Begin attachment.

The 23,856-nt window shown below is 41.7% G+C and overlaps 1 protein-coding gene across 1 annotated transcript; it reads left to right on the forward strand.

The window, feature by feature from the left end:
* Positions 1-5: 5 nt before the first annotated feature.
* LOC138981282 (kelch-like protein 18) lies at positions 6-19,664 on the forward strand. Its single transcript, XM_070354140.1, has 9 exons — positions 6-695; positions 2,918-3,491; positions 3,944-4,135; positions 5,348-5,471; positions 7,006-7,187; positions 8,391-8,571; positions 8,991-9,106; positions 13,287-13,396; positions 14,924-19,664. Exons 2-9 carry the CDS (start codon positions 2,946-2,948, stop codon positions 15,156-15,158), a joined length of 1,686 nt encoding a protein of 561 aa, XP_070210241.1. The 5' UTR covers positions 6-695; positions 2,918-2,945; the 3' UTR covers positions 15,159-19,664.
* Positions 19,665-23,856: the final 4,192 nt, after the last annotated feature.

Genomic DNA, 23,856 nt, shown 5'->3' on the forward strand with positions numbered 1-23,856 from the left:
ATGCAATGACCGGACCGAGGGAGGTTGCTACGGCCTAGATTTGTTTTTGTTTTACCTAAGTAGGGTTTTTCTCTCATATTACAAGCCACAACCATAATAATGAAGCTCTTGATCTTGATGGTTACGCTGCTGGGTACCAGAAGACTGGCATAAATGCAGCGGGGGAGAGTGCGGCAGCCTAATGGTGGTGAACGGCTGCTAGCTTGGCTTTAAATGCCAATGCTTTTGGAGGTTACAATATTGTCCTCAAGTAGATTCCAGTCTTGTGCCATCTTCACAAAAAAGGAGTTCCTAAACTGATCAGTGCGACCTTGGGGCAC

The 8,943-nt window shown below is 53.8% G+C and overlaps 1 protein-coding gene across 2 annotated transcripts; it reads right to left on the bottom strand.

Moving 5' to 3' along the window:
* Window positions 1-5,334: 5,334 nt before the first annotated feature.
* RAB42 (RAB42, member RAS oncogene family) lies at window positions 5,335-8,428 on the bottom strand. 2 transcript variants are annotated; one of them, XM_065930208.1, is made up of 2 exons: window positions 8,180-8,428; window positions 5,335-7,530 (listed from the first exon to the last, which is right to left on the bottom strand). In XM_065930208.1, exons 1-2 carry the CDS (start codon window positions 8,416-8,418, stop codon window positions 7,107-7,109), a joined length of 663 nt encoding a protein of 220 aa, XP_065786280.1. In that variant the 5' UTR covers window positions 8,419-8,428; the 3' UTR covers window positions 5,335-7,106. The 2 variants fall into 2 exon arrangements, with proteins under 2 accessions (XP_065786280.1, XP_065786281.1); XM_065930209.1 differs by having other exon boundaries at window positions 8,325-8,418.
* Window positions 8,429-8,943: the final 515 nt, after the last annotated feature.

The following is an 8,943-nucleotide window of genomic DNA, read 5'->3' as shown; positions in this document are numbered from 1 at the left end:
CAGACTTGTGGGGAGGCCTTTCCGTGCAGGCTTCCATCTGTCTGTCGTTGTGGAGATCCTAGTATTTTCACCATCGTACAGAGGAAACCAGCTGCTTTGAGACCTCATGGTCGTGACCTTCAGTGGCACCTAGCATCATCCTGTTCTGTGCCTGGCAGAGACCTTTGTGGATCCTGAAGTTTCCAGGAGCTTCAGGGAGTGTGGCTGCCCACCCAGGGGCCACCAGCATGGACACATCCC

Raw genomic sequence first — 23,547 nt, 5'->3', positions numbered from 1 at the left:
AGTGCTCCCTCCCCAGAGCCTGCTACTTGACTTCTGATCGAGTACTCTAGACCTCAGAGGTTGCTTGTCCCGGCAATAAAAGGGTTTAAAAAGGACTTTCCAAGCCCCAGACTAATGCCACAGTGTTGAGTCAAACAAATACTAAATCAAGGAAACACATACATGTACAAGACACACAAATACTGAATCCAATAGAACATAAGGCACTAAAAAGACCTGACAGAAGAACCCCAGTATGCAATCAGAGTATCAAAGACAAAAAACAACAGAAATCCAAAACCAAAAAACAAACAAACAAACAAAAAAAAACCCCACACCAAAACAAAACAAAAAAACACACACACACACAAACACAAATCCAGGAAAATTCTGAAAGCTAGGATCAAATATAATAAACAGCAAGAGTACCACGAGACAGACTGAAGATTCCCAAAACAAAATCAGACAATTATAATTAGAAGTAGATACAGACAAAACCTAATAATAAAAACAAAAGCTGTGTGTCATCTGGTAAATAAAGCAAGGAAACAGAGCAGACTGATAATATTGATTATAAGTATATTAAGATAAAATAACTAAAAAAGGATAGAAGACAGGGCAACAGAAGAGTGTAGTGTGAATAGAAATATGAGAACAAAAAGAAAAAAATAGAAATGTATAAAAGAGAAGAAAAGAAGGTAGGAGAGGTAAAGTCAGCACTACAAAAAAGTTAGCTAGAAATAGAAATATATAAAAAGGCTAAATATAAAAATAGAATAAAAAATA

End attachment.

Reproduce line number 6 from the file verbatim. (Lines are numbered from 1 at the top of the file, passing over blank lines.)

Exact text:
Genomic DNA, 23,856 nt, shown 5'->3' on the forward strand with positions numbered 1-23,856 from the left: